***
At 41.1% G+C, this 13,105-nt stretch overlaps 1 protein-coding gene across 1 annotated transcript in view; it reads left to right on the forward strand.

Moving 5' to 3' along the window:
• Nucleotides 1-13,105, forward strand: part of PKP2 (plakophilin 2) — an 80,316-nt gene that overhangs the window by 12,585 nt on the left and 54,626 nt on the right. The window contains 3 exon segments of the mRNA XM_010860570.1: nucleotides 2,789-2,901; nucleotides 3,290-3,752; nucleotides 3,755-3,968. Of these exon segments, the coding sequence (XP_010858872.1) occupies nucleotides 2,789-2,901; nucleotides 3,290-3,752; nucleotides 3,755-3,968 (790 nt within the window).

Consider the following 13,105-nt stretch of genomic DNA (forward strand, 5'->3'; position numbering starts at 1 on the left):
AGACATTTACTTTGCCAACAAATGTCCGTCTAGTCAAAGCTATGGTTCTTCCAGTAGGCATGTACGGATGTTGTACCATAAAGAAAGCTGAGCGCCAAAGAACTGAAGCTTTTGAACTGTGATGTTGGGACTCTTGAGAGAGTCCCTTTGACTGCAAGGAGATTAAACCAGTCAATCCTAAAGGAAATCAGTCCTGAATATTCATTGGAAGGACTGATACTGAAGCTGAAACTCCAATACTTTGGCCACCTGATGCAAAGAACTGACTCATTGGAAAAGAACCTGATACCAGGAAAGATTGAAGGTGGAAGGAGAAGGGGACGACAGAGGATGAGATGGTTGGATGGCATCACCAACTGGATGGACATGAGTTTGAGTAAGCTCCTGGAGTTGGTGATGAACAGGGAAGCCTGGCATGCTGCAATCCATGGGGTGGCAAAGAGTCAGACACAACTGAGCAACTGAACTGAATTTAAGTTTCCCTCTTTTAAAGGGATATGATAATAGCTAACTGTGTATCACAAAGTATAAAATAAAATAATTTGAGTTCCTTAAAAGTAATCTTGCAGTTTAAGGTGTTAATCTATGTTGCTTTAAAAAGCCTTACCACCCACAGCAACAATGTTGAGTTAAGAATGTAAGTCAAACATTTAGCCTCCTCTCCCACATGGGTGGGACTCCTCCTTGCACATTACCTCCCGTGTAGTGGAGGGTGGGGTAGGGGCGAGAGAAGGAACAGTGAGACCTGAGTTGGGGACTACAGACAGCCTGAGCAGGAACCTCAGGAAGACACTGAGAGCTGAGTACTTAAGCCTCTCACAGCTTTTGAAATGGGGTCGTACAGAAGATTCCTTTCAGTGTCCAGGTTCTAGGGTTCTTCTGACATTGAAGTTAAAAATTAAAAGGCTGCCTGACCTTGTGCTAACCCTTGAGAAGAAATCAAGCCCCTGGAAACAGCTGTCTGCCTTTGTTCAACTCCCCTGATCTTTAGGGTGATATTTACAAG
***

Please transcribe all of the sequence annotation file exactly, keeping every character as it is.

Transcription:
At 41.1% G+C, this 13,105-nt stretch overlaps 1 protein-coding gene across 1 annotated transcript in view; it reads left to right on the forward strand.

Moving 5' to 3' along the window:
• Nucleotides 1-13,105, forward strand: part of PKP2 (plakophilin 2) — an 80,316-nt gene that overhangs the window by 12,585 nt on the left and 54,626 nt on the right. The window contains 3 exon segments of the mRNA XM_010860570.1: nucleotides 2,789-2,901; nucleotides 3,290-3,752; nucleotides 3,755-3,968. Of these exon segments, the coding sequence (XP_010858872.1) occupies nucleotides 2,789-2,901; nucleotides 3,290-3,752; nucleotides 3,755-3,968 (790 nt within the window).

Consider the following 13,105-nt stretch of genomic DNA (forward strand, 5'->3'; position numbering starts at 1 on the left):
AGACATTTACTTTGCCAACAAATGTCCGTCTAGTCAAAGCTATGGTTCTTCCAGTAGGCATGTACGGATGTTGTACCATAAAGAAAGCTGAGCGCCAAAGAACTGAAGCTTTTGAACTGTGATGTTGGGACTCTTGAGAGAGTCCCTTTGACTGCAAGGAGATTAAACCAGTCAATCCTAAAGGAAATCAGTCCTGAATATTCATTGGAAGGACTGATACTGAAGCTGAAACTCCAATACTTTGGCCACCTGATGCAAAGAACTGACTCATTGGAAAAGAACCTGATACCAGGAAAGATTGAAGGTGGAAGGAGAAGGGGACGACAGAGGATGAGATGGTTGGATGGCATCACCAACTGGATGGACATGAGTTTGAGTAAGCTCCTGGAGTTGGTGATGAACAGGGAAGCCTGGCATGCTGCAATCCATGGGGTGGCAAAGAGTCAGACACAACTGAGCAACTGAACTGAATTTAAGTTTCCCTCTTTTAAAGGGATATGATAATAGCTAACTGTGTATCACAAAGTATAAAATAAAATAATTTGAGTTCCTTAAAAGTAATCTTGCAGTTTAAGGTGTTAATCTATGTTGCTTTAAAAAGCCTTACCACCCACAGCAACAATGTTGAGTTAAGAATGTAAGTCAAACATTTAGCCTCCTCTCCCACATGGGTGGGACTCCTCCTTGCACATTACCTCCCGTGTAGTGGAGGGTGGGGTAGGGGCGAGAGAAGGAACAGTGAGACCTGAGTTGGGGACTACAGACAGCCTGAGCAGGAACCTCAGGAAGACACTGAGAGCTGAGTACTTAAGCCTCTCACAGCTTTTGAAATGGGGTCGTACAGAAGATTCCTTTCAGTGTCCAGGTTCTAGGGTTCTTCTGACATTGAAGTTAAAAATTAAAAGGCTGCCTGACCTTGTGCTAACCCTTGAGAAGAAATCAAGCCCCTGGAAACAGCTGTCTGCCTTTGTTCAACTCCCCTGATCTTTAGGGTGATATTTACAAG